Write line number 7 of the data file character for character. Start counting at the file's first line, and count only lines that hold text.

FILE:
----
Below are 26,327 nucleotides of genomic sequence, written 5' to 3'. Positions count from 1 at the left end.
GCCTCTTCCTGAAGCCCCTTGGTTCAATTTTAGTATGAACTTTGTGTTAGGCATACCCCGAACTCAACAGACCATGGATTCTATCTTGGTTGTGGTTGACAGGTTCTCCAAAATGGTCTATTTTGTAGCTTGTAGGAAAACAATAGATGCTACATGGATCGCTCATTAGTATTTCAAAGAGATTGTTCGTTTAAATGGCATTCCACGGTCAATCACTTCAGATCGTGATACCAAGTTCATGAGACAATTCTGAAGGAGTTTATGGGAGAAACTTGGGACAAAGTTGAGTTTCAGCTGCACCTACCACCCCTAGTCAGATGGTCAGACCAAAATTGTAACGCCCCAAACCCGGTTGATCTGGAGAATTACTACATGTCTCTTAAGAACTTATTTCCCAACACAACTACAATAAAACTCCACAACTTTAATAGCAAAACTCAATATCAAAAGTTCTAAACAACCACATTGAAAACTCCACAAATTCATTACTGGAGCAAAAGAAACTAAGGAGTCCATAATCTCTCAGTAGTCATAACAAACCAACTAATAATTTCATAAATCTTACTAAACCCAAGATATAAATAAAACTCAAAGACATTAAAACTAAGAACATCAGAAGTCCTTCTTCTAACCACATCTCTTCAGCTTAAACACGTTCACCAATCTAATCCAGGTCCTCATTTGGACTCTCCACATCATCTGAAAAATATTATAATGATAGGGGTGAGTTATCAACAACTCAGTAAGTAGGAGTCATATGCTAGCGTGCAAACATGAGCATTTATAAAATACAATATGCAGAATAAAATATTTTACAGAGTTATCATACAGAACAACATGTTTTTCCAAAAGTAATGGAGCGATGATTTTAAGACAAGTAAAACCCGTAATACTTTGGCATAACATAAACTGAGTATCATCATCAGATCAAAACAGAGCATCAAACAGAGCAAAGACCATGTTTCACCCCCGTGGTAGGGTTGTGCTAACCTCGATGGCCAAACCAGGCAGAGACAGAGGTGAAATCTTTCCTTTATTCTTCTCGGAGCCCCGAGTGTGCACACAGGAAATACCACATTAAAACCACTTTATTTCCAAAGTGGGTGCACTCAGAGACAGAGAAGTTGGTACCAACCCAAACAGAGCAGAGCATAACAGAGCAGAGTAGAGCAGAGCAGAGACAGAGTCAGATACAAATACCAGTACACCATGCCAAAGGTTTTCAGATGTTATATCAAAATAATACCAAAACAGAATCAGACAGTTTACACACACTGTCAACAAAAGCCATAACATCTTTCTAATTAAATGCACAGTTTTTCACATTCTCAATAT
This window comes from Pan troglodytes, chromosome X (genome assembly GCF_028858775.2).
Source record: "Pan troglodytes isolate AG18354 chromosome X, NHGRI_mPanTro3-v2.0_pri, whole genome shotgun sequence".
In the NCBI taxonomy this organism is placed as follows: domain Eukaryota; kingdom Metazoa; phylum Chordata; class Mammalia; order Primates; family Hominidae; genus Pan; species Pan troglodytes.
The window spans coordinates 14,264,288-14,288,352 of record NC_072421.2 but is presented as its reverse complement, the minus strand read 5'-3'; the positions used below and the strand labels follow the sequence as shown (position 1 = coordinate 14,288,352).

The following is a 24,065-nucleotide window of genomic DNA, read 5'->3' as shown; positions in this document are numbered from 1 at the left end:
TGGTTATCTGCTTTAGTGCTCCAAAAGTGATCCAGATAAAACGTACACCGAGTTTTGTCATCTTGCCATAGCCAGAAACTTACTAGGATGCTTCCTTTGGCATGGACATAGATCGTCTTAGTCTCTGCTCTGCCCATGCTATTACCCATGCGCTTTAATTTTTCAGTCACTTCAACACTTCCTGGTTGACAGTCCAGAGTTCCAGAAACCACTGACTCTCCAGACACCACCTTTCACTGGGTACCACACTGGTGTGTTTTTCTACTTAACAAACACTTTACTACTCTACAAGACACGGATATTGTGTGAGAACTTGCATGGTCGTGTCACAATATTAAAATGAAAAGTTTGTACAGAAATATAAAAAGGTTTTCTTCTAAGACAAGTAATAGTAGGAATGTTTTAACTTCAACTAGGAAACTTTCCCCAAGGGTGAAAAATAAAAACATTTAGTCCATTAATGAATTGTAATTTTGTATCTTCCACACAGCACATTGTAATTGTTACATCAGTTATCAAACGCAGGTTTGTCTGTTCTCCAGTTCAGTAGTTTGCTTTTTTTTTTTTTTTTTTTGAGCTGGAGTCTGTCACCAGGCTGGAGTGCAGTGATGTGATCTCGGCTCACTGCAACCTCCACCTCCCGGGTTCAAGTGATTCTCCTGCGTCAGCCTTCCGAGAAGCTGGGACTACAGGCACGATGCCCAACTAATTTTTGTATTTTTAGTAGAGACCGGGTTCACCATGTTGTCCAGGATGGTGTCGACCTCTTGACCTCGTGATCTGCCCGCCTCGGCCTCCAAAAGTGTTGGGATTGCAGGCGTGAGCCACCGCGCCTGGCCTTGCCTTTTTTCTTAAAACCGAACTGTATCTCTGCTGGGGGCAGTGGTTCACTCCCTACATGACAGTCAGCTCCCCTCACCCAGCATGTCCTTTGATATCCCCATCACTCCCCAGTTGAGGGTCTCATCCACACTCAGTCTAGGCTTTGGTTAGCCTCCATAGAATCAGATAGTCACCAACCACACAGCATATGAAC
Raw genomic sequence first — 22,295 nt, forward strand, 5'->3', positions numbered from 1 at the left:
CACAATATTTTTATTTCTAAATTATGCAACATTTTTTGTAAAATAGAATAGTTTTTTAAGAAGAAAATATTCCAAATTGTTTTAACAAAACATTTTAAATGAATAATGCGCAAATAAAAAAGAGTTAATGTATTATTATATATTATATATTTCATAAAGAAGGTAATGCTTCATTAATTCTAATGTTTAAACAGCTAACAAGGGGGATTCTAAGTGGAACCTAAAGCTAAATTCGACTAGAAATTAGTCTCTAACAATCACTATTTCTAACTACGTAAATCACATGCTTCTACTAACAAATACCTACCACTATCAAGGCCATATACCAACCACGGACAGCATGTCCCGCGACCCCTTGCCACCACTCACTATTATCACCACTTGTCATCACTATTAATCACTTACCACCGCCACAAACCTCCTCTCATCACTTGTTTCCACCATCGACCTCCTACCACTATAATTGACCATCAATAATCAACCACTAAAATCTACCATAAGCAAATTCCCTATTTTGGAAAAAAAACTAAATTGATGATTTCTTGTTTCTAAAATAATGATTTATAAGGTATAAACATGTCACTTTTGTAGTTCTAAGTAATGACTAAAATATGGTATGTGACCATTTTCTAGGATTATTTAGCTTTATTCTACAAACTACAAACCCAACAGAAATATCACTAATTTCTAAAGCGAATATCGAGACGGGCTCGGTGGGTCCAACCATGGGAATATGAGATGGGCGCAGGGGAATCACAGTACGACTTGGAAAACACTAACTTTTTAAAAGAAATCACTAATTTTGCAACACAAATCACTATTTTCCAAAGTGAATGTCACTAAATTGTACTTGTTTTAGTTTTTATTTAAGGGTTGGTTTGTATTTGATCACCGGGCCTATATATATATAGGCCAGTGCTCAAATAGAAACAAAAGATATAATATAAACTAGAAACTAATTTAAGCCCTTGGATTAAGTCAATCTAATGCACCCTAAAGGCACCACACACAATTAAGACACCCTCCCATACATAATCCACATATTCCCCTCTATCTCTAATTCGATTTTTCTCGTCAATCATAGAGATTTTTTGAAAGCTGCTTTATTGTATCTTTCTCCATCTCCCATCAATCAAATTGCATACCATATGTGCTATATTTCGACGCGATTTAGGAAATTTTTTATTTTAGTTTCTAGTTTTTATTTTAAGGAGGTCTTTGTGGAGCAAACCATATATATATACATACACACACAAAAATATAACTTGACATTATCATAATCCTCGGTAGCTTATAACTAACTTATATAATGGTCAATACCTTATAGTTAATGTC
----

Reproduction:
The following is a 24,065-nucleotide window of genomic DNA, read 5'->3' as shown; positions in this document are numbered from 1 at the left end: